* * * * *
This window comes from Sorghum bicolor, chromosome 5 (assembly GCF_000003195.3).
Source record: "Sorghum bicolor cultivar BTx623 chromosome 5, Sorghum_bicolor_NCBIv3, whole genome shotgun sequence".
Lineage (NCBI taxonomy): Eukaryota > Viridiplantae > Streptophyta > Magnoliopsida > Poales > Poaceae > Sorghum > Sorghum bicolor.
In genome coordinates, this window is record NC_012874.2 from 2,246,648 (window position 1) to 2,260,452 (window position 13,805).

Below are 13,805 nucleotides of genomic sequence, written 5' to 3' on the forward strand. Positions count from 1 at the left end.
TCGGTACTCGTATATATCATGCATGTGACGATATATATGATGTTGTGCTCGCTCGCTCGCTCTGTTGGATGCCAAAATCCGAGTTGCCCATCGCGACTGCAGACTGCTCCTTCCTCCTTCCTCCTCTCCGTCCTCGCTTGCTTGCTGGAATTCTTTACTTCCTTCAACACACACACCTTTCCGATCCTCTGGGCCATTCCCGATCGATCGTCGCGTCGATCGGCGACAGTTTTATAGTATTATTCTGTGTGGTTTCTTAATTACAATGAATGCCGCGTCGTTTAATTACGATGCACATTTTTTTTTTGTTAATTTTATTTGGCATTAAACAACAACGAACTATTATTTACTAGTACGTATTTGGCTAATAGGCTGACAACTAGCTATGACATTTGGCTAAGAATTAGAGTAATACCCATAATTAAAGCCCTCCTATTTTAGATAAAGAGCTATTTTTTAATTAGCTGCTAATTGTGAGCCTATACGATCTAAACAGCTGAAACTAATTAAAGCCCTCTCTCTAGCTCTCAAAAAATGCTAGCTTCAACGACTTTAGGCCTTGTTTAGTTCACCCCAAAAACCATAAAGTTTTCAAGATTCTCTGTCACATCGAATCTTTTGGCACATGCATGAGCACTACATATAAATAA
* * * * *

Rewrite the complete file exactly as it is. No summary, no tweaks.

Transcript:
This window comes from Sorghum bicolor, chromosome 5 (assembly GCF_000003195.3).
Source record: "Sorghum bicolor cultivar BTx623 chromosome 5, Sorghum_bicolor_NCBIv3, whole genome shotgun sequence".
Lineage (NCBI taxonomy): Eukaryota > Viridiplantae > Streptophyta > Magnoliopsida > Poales > Poaceae > Sorghum > Sorghum bicolor.
In genome coordinates, this window is record NC_012874.2 from 2,246,648 (window position 1) to 2,260,452 (window position 13,805).

Below are 13,805 nucleotides of genomic sequence, written 5' to 3' on the forward strand. Positions count from 1 at the left end.
TCGGTACTCGTATATATCATGCATGTGACGATATATATGATGTTGTGCTCGCTCGCTCGCTCTGTTGGATGCCAAAATCCGAGTTGCCCATCGCGACTGCAGACTGCTCCTTCCTCCTTCCTCCTCTCCGTCCTCGCTTGCTTGCTGGAATTCTTTACTTCCTTCAACACACACACCTTTCCGATCCTCTGGGCCATTCCCGATCGATCGTCGCGTCGATCGGCGACAGTTTTATAGTATTATTCTGTGTGGTTTCTTAATTACAATGAATGCCGCGTCGTTTAATTACGATGCACATTTTTTTTTTGTTAATTTTATTTGGCATTAAACAACAACGAACTATTATTTACTAGTACGTATTTGGCTAATAGGCTGACAACTAGCTATGACATTTGGCTAAGAATTAGAGTAATACCCATAATTAAAGCCCTCCTATTTTAGATAAAGAGCTATTTTTTAATTAGCTGCTAATTGTGAGCCTATACGATCTAAACAGCTGAAACTAATTAAAGCCCTCTCTCTAGCTCTCAAAAAATGCTAGCTTCAACGACTTTAGGCCTTGTTTAGTTCACCCCAAAAACCATAAAGTTTTCAAGATTCTCTGTCACATCGAATCTTTTGGCACATGCATGAGCACTACATATAAATAA